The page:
Lincoln Journal Star from Lincoln, Nebraska on October 7, 1995 · 12
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Lincoln Journal Star from Lincoln, Nebraska · 12

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Lincoln, Nebraska
Issue Date:
Saturday, October 7, 1995
Page:
12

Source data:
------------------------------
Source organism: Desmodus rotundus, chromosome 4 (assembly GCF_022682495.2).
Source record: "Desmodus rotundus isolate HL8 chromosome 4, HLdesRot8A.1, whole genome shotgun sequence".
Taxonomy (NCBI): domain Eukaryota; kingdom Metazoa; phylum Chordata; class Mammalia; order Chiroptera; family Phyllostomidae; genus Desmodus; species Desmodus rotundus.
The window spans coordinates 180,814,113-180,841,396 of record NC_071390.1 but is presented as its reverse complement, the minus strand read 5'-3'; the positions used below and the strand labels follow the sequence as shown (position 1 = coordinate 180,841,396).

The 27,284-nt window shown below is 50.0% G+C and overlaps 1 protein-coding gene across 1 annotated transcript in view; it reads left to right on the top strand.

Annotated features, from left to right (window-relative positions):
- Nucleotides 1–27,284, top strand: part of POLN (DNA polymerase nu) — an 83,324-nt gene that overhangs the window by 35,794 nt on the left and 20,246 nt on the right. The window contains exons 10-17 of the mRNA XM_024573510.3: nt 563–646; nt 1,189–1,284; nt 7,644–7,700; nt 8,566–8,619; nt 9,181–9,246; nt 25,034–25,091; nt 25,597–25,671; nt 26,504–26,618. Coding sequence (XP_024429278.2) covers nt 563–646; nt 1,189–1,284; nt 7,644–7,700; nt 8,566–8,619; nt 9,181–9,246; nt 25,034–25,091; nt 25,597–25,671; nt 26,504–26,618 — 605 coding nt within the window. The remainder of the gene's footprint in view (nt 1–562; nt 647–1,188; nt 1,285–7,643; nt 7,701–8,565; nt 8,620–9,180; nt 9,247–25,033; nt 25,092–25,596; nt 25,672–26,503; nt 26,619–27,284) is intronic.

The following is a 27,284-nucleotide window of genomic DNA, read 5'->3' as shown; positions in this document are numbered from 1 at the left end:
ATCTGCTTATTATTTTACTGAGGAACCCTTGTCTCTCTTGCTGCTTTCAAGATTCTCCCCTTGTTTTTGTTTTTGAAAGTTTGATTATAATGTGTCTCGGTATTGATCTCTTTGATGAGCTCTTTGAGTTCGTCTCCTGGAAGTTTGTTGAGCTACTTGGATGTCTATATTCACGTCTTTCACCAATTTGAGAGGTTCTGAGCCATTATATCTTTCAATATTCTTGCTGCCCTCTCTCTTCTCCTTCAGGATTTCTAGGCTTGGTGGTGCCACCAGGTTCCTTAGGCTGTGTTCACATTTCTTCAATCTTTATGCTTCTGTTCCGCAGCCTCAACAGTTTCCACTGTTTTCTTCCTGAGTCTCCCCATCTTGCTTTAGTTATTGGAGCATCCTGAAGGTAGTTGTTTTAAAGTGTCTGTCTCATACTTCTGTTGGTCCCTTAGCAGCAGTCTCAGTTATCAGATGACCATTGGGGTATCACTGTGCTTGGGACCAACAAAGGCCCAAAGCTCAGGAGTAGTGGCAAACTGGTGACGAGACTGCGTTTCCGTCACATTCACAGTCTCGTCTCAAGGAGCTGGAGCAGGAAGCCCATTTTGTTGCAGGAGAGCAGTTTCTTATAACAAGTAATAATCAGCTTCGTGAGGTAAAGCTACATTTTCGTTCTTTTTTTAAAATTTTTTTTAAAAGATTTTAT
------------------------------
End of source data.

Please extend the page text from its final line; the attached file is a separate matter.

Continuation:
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4B Lincoln Journal Star Saturday. October 7. 1995 CITYSTATE Page design: Mike Larsen Injured news carrier could affect all papers ASSOCIATED PRESS A newspaper attorney told the state Supreme Court Friday that its decision in the case of a girl who was struck by a car while delivering newspapers could affect every newspaper in Nebraska. An attorney for Jennifer Larson told the court there is sufficient evidence to prove the girl was an employee of the Fremont Tribune when she was struck by a -car and paralyzed in Cedar Bluffs. ; Tribune attorney Joe Grant ar- giied: "An employment relationship cannot exist without meaningful L communication." Without that com- munication, he said, the worker is an ; independent contractor. ' The newspaper is appealing a Nebraska Appeals Court ruling that Larson was an employee of the Fre-mont Tribune and is entitled to workers' compensation benefits. The Tribune says newspaper car- ' riers are independent contractors. Larson was 12 when she was struck by a car while delivering the paper near Cedar Bluffs in Feb- . ruary 1991 as a substitute for regular carrier Valerie Brauner. Larson re- mains in a permanent vegetative state. t "She is at home with her family now," said her attorney Robert T. ; Cannella of Omaha. "Her medical bills are now more than $1.6 million. ' Her parents are plant production workers." A judge of the Workers' Compensation Court initially ruled that Larson was an employee of the newspaper, but a review panel reversed that order. Her parents took the case to the Appeals Court, which ruled in January against the paper. Newspapers have argued that requiring workers' compensation in surance for newspaper carriers would be cost prohibitive. Cannella argued that Valerie believed she was an employee of the newspaper and not an independent contractor. "We cannot know the totality of the conversation between these children when Jenny was recruited, because Jenny cannot speak and Valerie cannot remember all of the details," Cannella said in a written brief to the Supreme Court. ' "But we do know that Valerie believed that she was an employee of the Tribune and not an independent contractor," he wrote. The newspaper has argued that its written carrier agreement with Brauner is conclusive that she was an independent contractor. Former state Sen. Tim Hall of Omaha tried several times, unsuccessfully, to get his colleagues to pass a bill to extend workers' compensation protection to newspaper carriers. The Legislature's Business and Labor Committee earlier this year killed Hall's latest attempt (LB221). Hall said if newspaper carriers can't be covered by workers' compensation, they should have the opportunity to buy other insurance. Industry officials have argued that newspapers probably would go to larger routes handled by adults if such a law were passed, meaning an end to newspaper routes for young people because it would be too expensive to insure them. The Nebraska Supreme Court has said there is no single test to determine whether a worker is an employee or independent contractor so the determination must, be made from all facts in each case. Cutshall pleads guilty to sexual assault MADISON (AP) - Roger Cut-shall has pleaded guilty in Madison County District Court to sexual assault of a teen-ager. Cutshall, 41, is to be sentenced next month by Judge Robert Ensz. No more specific court date was given. His daughter, Jill, was abducted jn Norfolk eight years ago, and she has not been seen since. She was 9 years old. David Phelps of Norfolk is serving a life sentence for kidnapping her. Roger Cutshall was charged with sexually assaulting a 14-year-old girl in May 1992. He entered his plea Thursday and was freed on bond. He could face five years in prison and a $10,000 fine. Witek wants on all-male commission Sen. Kate Witek of Omaha has a suggestion to deal with criticism that the Nebraska Constitutional Revision Commission is "too white and too male." The suggestion: appoint her. "Not .only can I give a woman's but I can also give a much needed perspective," Witek wrote to WITEK 'perspective' Sen. Floyd Vrtiska of Table Rock, chairman of the Legislature's Executive Board. Sen. Ron Withem of Papilli-on, who chaired the commission's first meeting last week, said two other senators, whom he did not name, had volunteered as well. The initial 12 members are all white males. Rock opera has Broadway flair BY L KENT WOLGAMOTT Lincoln Journal Star "The Who's Tommy" is part rock 'n' roll, part opera and lots of Broadway as it delivers two hours of impressive, eye-catching, ear-pleasing entertainment. Opening a three-day run at a nearly full Lied Center for Performing Arts Friday night, the "Tommy" touring company turned Pete Townsend's 1969 "rock opera" into a big Broadway show, with innovative staging, dramatic choreography and strong performances. The opera part of the equation comes because there is minimal dialogue in this two-act musical about a little boy who watches his father shoot his mother's boyfriend and withdraws into himself, becoming "deaf, dumb and blind." But Tommy, nonetheless, becomes a pinball wizard, then a miracle cure turns him into an even bigger star. That story line is perfect for Broadway treatment and it gets it via staging that is minimal but effective and often unexpected. Musically, the rock of the 1969 original album loses its high volume, guitar-powered edge. But the songs make the transition to show tunes well enough as an eight-piece orchestra seated on a platform high above the stage saturates the air with keyboards. More notably, Roger Daltrey's wail is replaced by trained voices On st?ge What "The Who's Tommy Where: Lied Center for Performing Arts, 301 N. 12th St. When: Today at 2, 8 p.m., Sunday, 2 p.m. Tickets: $34, $30, $26. Call 472-4747 for reservations. that for all their note-hitting quality lack rock's biting intensity and emotion. In a popular sense. "Tommy" peaks at the end of the first act as Tommy's father takes him to an alley where he arranges for the withdrawn boy to spend the night with The Gypsy. Her number is, of course, "Acid Queen," and here the stage version takes it cue from the 1975 Ken Russell film in which Tina Turner stole the show playing that part. Tracey Lee, the only black woman in the company, pulls the same trick, delivering scorching R&B vocals to create the show's rawest and most memorable song. That number is followed by the showstopper "Pinball Wizard." The best known tune from the original, "Pinball Wizard" is the production's biggest number, full of lights and dancing by the terrifically costumed company. With Teddy Boy coats in that number, a black-and-white-striped Mod ensemble when the healed Tommy meets the press and the hippie garb of the closing numbers, "Tommy" also does the Broadway number on 50s and '60s fashion with style and a touch of humor. The central story of "Tommy" is pretty simple. But Townsend's light entertainment does have a little depth mixed in with the silly fantasy. " The piece has always had an anti-religious spin a point driven home in the second act as rock star Tom-, my wears a messianic mirror-covered robe before he's stripped of that garment by his followers. "Tommy" has always dealt with child abuse as well, from the emotional neglect of his parents, the sexual molestation by Uncle Ernie in "Fiddle About" and physical torture from the mean Cousin Kevin. The latter role is played by Peter Connelly, the most striking perform; er of the night. But the show has to be carried by Tommy, and 18-year-old Michael Seelbach is more than up to the task, presenting an aura of sweetness through his character's ups and downs while proving to be a very strong singer. Tl Sure you can count on him once a year, but wouldn't you rather rely on something every day? Only Certified Transmission uses factory certified equipment to test your transmission before and after repairs so you can rely on it for a long time. Get your transmission rebuilt by us. It's a gift that keeps on giving. Stop in for a free estimate and diagnpstic check. Lincoln 1 801 Cornhusker Hwy (402) 474-1188 VWOHKV : s imi BUY ONE DINNER, GET ONE FREE! As a holder of the Table for Two Dining Card, you will discover the pleasure of fine dining in relaxed surroundings. Use your Table for Two Dining Card one or two times and it will more than pay for itself! We are confident you will enjoy new dining experiences and will return to the fine restaurants featured on the Table for Two Dining Card. ENvJHMr JAR... ...when you purchase a Dining Card frl BlllVS l l'.ll V..HHll 1 1 1 m i a i siawiwh-i-sv i.ri .'ill S 'ill This 1 6 oz. jar is good for any occasion. Use as a storage jar for candy or office supplies, as a coin jar or as a drinking glass for your favorite beverage. It easily holds a 12 oz. beverage with lots of room for ice. One jar per Dining Card: limit 2 jars per customer. While quantities last. Jars will be available lor pickup upon receipt of the Dining Card. $20 Membership For Free Dinners at 20 Restaurants. Dining Card Good Until August 31, 1996. it Great Gift Idea! it Purchase Additional Cards for Your Friends & Family! For card review, cost and purchase locations, or for restaurant restrictions call (402) 473-7137. To purchase using either a MasterCard or VISA, call (402) 473-7265. M..H.TH'I il l MM'tt.lH ! :mi()St SI SM'VWtM'SX 1I.11D1 I "II HSI M'l-U'IHH II I NOLLS Hfcsl ALKANT I 7eaJea Ill Mi Suds & Salads rii,Hi.ii ,iii i..t,tn..i. S(WAWH'I'S. il.nDi IOS Sl'M'T'H'TH'S iDl "iWli.V U.uii. V VW.VWH'I.SX ll ilDl UMVilbwIk SI VW-tt'TH Il.nDi '4 h X4I A; O Si Si Wtt-TH 'UDi ':miiit v IMOC.iinluitkri Hi V MAZATLAN ''"SMl1 4 MEXICAN l r i 4'i-T H..Ui.rf M-l-U ili KkSUMANT :n 7miisi St..l.WtM-S V il 11D1 "UiiV.II.ilvDi Sl..MH 1D1 i.T,i.HinlH,-il MimS 4K1I1S1 Irtl'lH 1U1 I'.siOSi SI VMrtWH'MSA 1D1 GRILLE K.mi.nl.1 IIj.i Hnkl. Ml "III Sl..T..rtW'S 1I11D1 Card Holder Rules 1 . Present your Dinini: Card u hen ordering a main entree and reteie nne main entree t equal or lesver alue KREE. mil In eumi tun liuiiimhins ci h o rvuuttuml. Otter dues not include heveraees. appetizers. desserK other a la carte menu items, or tax. Otter not good on take out orders. ()it i uoittt onv tinw til an il icHtiiintnl. 2. The Dining Card is not valid on holidays, includinc Thanksgiting. Christmas Eie. Christmas Day. Ne Year's Eve. Valentine s Day. Patrick's Day. Easter. Mother's Day. Memorial Day. Kather's Day. Labor Day. and local graduation dates. i. The Dining Card is not valid iih other special oilers or coupons. J. Any indiv idual restriction noted tor a participating restaurant is listed on rev erse side ot the card. 5. Suggested tipping should equal 151 to 20"r ot total billed heron discount. ft. Your Dining Cardespires Aug. 31. IWi, We are not responsible tor lost or stolen cards. No reiiinds or replacements vv ill be given. OMptii (Schlotzsky's) liiHi'tnSiiitjte I Ml) A O Si GiHHl .It .ill li'l.lllUfi Si WWTH4S4 tDi Dining Card Enrollment Form Dining Card Good Until August 31, 1996. Name . - Address "'V;,,''I;;,''V":;;;;'''':' r' ' City- Make check or money order payable to the Lincoln Journal Star. Mail along with this coupon to Dining Card. Lincoln Journal Star. 926 P St.. Lincoln. NE 68508. Purchase price of Dining Card is non-refundable. Please send- . card(s) State- Zip. I Phone I Amount Enclosed $. Please Charge my VIS AMasterCard account I 1 $20 Membership For Free Dinners at 20 Restaurants FOR OFFICE USE ONLY Card . Office Q Mail j Date onlb. UUJ Please allow 14 days for delivery of Dining Card. Use the form above to order as many cards as you like! Dining Cards Are Also Available at the Front Desk of the Journal Star Limitations Code i rl Ait uMh fillip if '-s; t:v. ' 4 , ( ( !"u , '"" - Jf . ''" SUMTW.TH'F'SA Days Card is Valid (L)-Lunch (D)- Dinner The Haymarket Grille Ramada Plaza Hotel, 141 N. 9th